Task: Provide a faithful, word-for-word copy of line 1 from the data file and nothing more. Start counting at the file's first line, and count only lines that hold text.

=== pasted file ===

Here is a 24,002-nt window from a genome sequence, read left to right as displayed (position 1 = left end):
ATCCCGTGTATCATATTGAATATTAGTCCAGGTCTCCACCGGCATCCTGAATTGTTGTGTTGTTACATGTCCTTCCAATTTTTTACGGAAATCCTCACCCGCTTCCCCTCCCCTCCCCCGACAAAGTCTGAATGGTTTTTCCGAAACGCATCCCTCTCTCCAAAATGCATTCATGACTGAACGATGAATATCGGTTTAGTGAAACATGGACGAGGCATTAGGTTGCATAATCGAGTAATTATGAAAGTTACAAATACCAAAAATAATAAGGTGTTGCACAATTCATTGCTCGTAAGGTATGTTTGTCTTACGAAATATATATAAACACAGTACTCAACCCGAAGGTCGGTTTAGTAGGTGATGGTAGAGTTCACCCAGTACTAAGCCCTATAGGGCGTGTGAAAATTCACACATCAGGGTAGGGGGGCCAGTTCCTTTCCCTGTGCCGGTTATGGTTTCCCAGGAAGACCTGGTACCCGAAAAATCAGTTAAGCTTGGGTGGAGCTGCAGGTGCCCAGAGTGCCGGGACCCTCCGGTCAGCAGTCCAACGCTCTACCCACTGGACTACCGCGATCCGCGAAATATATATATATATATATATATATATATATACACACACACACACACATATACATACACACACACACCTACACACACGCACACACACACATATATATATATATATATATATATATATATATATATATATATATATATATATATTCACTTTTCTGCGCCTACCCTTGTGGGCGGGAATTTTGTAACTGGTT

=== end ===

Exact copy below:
Here is a 24,002-nt window from a genome sequence, read left to right as displayed (position 1 = left end):